WASHINGTON, D.C., USA — Military sexual assault survivors say the military justice system must change.

They said it's crucial that unit commanders should be removed from decision making in special victims cases.

"I was humiliated, ostracized, outcast and ridiculed from people of every rank," said Navy LCDR Erin Elliott.

Today, the House Armed Services subcommittee on Military Personnel took up the idea of transferring the decision to try special victim cases from commanders to an independent prosecution authority.

"When I followed the military's procedures for reporting sexual assault, the system failed to protect me and provide me with the justice I and all active duty and DoD employees deserve," said Nelli Hanson, an Air Force civil servant.

Former Army officer Angela Bapp talked of her frustration with the system.

"I'm here to share my story and shine a light on the systemic failures that made justice impossible in my case," she said. "The sexual assault occurred on a Sunday. I reported it the following Tuesday. On Friday, I was informed the Fort Rucker criminal investigative division was investigating me for adultery."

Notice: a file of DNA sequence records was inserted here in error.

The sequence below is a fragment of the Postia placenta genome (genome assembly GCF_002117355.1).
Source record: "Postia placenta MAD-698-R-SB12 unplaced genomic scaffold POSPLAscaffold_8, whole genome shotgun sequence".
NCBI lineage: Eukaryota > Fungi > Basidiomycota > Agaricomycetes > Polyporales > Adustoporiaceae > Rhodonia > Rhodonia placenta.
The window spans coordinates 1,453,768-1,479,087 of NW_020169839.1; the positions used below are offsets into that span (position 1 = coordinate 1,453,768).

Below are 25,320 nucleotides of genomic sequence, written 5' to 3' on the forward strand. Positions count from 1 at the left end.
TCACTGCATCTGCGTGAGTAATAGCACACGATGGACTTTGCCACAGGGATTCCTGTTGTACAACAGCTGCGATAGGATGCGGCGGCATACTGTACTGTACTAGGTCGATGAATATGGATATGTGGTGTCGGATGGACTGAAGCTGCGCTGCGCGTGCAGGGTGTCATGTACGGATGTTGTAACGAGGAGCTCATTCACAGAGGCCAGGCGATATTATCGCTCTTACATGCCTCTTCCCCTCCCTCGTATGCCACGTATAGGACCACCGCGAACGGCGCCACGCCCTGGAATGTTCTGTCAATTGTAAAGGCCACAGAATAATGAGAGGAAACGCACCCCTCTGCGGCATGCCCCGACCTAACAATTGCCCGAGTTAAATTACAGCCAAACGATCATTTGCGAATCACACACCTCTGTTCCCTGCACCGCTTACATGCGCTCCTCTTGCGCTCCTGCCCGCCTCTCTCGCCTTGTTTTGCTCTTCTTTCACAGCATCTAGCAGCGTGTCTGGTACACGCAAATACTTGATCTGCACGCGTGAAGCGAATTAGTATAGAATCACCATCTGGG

Subcommittee Chairwoman Rep. Jackie Speier (D-California) said in her opening statement: 

A special prosecutor would be better for survivors. Survivors would know that an authority not influenced by conflicts of interest, readiness concerns, or outside perceptions would decide whether to prosecute their cases. Too often those factors, not legal concerns, drive the military criminal justice process.

According to the Department of Defense Annual Report on Sexual Assault in the Military, for FY17, the department received 6,769 reports of sexual assault involving service members as either victims or subjects of criminal investigation, a 9.7 percent increase over the 6,172 reports made in FY16.

The Chief of Naval Operations Admiral John Richardson, discussed sexual assault in the military on his official Facebook page yesterday.

The CNO posted: 

Sexual assault is a toxic threat that harms us all and must stop, and it will, with engaged leadership and teamwork.